Bellemakers: "I want radical green pro-European politics. No wimpy-green faded-red "but we should also be able to drive our cars a little" adjustment" [of existing policy perceived as right-wing].



And former GL youth organization DWARS chairwoman Sabine Scharwachter wrote an article against the idea. She thinks the parties should cooperate closely, but diverge ideologically to attract as many voters as possible - the PvdA as "good cop" within the system, GL as "bad cop".

In short, both parties have a segment within the party that opposes a merger. We'll see what happens...
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DavidB.
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« Reply #69 on: April 18, 2022, 03:17:02 PM »
« Edited: April 19, 2022, 12:01:23 PM by DavidB. 🇺🇦🇺🇦🇺🇦 »

Embarrassing for D66: its big #MeToo case has flared up again. In December 2020, an anonymous woman wrote an open letter ("When power is sex") about abuses of power by Frans van Drimmelen, former head of the "talent scouting commission" and a very important person within D66. Van Drimmelen is a professional lobbyist who, behind the scenes, launched several high-placed members' career (he even helped introducing Sigrid Kaag within D66) and helped selecting candidates for elected office:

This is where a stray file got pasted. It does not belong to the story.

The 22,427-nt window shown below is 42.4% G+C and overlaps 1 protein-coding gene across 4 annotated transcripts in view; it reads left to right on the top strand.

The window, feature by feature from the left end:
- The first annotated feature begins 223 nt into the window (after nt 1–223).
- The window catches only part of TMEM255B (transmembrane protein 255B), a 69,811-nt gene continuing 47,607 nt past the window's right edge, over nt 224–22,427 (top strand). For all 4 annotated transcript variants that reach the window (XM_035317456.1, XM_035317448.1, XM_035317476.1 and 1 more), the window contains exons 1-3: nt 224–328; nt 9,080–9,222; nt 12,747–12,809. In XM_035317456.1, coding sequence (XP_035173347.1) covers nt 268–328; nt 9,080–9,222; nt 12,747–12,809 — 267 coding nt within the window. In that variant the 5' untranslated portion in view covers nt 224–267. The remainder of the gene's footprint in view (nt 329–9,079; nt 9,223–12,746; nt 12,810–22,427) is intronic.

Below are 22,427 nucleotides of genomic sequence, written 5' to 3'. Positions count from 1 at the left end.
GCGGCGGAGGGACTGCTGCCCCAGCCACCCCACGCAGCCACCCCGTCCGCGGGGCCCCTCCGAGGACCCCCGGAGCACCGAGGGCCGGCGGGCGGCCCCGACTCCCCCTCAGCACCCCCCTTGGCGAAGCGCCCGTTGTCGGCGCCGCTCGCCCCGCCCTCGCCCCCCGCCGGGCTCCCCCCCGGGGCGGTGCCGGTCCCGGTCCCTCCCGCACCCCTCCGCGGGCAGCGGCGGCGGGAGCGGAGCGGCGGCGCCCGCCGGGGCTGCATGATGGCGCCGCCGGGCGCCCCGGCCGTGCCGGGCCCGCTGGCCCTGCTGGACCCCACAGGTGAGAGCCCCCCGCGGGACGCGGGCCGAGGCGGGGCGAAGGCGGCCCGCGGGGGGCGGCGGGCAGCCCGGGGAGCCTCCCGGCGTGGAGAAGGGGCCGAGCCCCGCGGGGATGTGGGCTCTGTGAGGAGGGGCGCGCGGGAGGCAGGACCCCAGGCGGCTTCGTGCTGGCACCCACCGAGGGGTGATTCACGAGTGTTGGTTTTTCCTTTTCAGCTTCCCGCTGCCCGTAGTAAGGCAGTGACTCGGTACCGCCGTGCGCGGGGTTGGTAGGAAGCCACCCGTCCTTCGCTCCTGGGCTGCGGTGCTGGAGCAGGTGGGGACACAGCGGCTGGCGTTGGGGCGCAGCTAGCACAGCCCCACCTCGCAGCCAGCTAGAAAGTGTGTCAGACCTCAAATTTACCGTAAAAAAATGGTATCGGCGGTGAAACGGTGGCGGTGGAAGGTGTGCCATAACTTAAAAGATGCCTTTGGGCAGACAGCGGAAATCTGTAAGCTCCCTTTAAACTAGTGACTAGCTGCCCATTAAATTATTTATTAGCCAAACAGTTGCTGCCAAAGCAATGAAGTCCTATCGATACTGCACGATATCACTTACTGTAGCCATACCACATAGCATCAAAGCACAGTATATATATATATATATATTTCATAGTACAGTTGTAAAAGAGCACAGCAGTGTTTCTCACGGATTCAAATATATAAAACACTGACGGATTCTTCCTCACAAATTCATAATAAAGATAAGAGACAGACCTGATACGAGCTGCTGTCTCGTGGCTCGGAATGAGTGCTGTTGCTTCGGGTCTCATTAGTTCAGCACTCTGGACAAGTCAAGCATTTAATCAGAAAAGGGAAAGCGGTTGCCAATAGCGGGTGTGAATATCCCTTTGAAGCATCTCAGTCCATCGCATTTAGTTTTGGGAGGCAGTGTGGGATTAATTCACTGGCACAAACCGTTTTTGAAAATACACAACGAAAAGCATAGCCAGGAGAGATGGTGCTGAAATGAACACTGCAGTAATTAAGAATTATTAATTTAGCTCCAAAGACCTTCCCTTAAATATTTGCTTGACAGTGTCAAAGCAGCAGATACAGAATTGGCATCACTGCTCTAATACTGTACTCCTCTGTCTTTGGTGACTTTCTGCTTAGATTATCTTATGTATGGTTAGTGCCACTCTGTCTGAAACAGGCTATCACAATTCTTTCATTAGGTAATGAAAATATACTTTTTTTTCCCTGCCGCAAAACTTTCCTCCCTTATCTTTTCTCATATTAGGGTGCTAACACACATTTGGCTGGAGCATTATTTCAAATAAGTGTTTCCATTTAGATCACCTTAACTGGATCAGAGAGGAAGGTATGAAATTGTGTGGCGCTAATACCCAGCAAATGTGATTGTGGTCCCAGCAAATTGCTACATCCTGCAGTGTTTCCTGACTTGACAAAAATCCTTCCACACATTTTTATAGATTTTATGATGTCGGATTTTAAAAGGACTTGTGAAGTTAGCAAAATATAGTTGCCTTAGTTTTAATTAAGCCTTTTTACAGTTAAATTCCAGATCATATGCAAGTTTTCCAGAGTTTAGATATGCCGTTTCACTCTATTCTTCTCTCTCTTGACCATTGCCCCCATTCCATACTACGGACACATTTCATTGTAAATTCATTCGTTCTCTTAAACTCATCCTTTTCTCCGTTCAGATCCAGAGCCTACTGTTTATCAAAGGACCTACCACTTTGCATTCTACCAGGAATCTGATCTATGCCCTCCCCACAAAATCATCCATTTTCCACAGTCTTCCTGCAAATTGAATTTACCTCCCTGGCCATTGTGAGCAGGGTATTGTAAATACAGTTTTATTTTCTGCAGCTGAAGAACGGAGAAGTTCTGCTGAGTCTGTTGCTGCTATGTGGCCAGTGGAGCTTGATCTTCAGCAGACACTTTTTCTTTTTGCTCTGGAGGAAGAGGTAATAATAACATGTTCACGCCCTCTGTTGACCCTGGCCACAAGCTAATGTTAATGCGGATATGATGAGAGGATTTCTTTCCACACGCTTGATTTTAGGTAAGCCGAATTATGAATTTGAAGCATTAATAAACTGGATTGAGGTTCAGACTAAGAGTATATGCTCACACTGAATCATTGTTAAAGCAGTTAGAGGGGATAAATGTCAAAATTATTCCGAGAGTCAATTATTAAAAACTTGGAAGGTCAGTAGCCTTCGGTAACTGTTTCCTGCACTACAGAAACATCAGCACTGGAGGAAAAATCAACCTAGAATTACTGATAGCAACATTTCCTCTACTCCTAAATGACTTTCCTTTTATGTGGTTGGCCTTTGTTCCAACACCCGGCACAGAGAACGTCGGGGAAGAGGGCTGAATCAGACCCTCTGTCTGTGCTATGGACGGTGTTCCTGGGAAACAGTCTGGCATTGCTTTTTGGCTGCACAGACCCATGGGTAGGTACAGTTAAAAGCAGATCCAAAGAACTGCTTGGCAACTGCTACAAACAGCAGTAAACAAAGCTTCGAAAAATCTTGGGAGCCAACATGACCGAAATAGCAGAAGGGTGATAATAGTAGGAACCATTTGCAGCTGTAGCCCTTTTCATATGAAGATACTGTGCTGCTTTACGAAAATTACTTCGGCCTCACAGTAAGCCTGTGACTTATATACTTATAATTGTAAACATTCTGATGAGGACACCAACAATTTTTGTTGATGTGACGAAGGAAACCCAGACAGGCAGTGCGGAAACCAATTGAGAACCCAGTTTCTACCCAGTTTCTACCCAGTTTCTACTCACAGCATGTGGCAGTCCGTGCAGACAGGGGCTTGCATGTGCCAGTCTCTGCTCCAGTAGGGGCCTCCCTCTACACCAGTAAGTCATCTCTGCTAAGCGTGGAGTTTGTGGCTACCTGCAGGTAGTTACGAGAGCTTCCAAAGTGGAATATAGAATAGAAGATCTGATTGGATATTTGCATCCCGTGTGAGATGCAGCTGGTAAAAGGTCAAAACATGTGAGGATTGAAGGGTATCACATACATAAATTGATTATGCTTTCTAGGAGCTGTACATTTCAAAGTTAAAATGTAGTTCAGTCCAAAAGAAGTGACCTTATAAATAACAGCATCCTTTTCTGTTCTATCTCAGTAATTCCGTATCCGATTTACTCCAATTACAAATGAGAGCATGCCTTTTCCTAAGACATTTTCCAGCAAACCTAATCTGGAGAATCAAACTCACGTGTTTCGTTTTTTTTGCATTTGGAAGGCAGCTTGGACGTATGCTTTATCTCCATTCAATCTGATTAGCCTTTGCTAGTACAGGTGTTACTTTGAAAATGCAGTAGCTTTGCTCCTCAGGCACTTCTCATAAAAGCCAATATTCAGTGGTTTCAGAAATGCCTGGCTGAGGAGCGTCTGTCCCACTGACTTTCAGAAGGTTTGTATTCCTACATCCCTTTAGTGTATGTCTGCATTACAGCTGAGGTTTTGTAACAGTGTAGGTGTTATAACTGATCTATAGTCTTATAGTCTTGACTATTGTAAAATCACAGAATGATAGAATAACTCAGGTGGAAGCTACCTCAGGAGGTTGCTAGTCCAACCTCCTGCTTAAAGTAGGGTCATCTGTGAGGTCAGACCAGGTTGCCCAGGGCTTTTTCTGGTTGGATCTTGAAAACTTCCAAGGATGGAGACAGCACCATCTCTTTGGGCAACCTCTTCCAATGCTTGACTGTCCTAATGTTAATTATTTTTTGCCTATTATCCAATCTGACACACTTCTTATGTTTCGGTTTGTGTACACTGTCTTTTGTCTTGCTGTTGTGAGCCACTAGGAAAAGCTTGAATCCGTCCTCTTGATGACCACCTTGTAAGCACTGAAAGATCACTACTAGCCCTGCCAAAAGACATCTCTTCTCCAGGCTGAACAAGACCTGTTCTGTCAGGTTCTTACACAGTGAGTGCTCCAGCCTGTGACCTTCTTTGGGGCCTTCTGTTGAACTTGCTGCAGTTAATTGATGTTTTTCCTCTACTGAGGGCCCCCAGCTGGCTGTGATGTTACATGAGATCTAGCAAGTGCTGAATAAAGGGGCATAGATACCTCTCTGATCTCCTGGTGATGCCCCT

Quote
It is commonly known that a number of Members of Parliament, former party leaders and important strategists behind these leaders have often bothered interns and young women with ambition within the party. I have had this experience with one strategist behind a party leader: Frans van Drimmelen. An important lobbyist with a firm that has a big reputation in The Hague and Brussels. But also has a big role within D66. Behind the scenes, he decides which (female) candidates have a shot at positions like party chairwoman, Member of Parliament and Member of the European Parliament. The current #3 of the candidate list, Hanneke van der Werf, party chairwoman Anne Marie Spierings and the former #5 of the EP list Emily van de Vijver have all been pushed forward and supported by Frans van Drimmelen. With one of these ladies, Mr. Van Drimmelen even had a relationship.

The author explains how Van Drimmelen is an important advisor to Sigrid Kaag, that Sigrid Kaag has to know about all of this and that the fact that Kaag selects such men to advise her makes her feel hopeless.

Van Drimmelen selecting candidates for public office is already questionable in terms of integrity when he is a lobbyist, but apparently he also misbehaved badly towards women. The anonymous author of the letter could say goodbye to her career within D66 when she declined his attempts to take the professional relationship a step further. And she mentions another case in which Van Drimmelen had stalked and intimidated the former chairwoman of the national party office. The national board would have known all of this.

All of this was leaked within four months before the general election, and at the time, Sigrid Kaag was quick to bury the story. Bing, an independent "integrity consulting office", was going to investigate the issue. On February 24th 2021, Bing concluded in the public version of the report that there had been no "structurally unsafe environment" - note the word "structurally". The election news quickly overshadowed the issue and D66 won 24 seats. Van Drimmelen returned to his position at his public affairs firm.